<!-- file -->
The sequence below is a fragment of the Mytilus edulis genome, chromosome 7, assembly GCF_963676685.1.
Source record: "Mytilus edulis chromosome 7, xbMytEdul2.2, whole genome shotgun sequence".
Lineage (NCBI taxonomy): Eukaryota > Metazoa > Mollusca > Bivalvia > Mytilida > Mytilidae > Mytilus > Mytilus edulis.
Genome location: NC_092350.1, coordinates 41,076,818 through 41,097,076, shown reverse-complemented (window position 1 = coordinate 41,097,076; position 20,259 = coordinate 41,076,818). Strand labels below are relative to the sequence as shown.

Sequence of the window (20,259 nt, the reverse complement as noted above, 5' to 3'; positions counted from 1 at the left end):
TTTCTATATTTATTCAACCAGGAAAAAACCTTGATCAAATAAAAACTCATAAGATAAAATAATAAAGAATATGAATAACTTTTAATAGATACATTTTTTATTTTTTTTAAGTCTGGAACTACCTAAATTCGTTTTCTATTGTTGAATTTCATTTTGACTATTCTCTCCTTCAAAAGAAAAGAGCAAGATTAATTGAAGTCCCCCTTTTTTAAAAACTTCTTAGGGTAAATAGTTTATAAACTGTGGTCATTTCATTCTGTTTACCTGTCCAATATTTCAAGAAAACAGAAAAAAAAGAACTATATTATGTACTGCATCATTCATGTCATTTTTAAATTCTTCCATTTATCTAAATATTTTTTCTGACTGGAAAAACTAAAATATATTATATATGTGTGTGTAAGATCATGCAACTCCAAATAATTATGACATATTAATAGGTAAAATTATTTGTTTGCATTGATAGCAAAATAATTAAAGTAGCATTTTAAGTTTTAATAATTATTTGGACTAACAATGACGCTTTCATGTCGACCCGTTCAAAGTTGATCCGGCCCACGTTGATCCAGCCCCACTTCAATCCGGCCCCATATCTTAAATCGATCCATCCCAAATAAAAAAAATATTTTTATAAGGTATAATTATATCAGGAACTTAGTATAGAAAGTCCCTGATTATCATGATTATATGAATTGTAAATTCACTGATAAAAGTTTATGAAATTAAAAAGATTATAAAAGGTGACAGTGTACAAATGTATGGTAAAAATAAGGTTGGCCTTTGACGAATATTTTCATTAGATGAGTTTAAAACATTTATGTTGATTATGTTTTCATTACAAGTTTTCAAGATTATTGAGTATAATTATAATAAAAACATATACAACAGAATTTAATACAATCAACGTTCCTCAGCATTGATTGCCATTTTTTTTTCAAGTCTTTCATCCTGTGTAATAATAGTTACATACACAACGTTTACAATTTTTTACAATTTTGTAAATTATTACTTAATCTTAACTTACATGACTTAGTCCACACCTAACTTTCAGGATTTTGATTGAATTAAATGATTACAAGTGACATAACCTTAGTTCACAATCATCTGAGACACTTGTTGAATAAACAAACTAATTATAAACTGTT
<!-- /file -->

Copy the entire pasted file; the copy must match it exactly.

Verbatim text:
The sequence below is a fragment of the Mytilus edulis genome, chromosome 7, assembly GCF_963676685.1.
Source record: "Mytilus edulis chromosome 7, xbMytEdul2.2, whole genome shotgun sequence".
Lineage (NCBI taxonomy): Eukaryota > Metazoa > Mollusca > Bivalvia > Mytilida > Mytilidae > Mytilus > Mytilus edulis.
Genome location: NC_092350.1, coordinates 41,076,818 through 41,097,076, shown reverse-complemented (window position 1 = coordinate 41,097,076; position 20,259 = coordinate 41,076,818). Strand labels below are relative to the sequence as shown.

Sequence of the window (20,259 nt, the reverse complement as noted above, 5' to 3'; positions counted from 1 at the left end):
TTTCTATATTTATTCAACCAGGAAAAAACCTTGATCAAATAAAAACTCATAAGATAAAATAATAAAGAATATGAATAACTTTTAATAGATACATTTTTTATTTTTTTTAAGTCTGGAACTACCTAAATTCGTTTTCTATTGTTGAATTTCATTTTGACTATTCTCTCCTTCAAAAGAAAAGAGCAAGATTAATTGAAGTCCCCCTTTTTTAAAAACTTCTTAGGGTAAATAGTTTATAAACTGTGGTCATTTCATTCTGTTTACCTGTCCAATATTTCAAGAAAACAGAAAAAAAAGAACTATATTATGTACTGCATCATTCATGTCATTTTTAAATTCTTCCATTTATCTAAATATTTTTTCTGACTGGAAAAACTAAAATATATTATATATGTGTGTGTAAGATCATGCAACTCCAAATAATTATGACATATTAATAGGTAAAATTATTTGTTTGCATTGATAGCAAAATAATTAAAGTAGCATTTTAAGTTTTAATAATTATTTGGACTAACAATGACGCTTTCATGTCGACCCGTTCAAAGTTGATCCGGCCCACGTTGATCCAGCCCCACTTCAATCCGGCCCCATATCTTAAATCGATCCATCCCAAATAAAAAAAATATTTTTATAAGGTATAATTATATCAGGAACTTAGTATAGAAAGTCCCTGATTATCATGATTATATGAATTGTAAATTCACTGATAAAAGTTTATGAAATTAAAAAGATTATAAAAGGTGACAGTGTACAAATGTATGGTAAAAATAAGGTTGGCCTTTGACGAATATTTTCATTAGATGAGTTTAAAACATTTATGTTGATTATGTTTTCATTACAAGTTTTCAAGATTATTGAGTATAATTATAATAAAAACATATACAACAGAATTTAATACAATCAACGTTCCTCAGCATTGATTGCCATTTTTTTTTCAAGTCTTTCATCCTGTGTAATAATAGTTACATACACAACGTTTACAATTTTTTACAATTTTGTAAATTATTACTTAATCTTAACTTACATGACTTAGTCCACACCTAACTTTCAGGATTTTGATTGAATTAAATGATTACAAGTGACATAACCTTAGTTCACAATCATCTGAGACACTTGTTGAATAAACAAACTAATTATAAACTGTT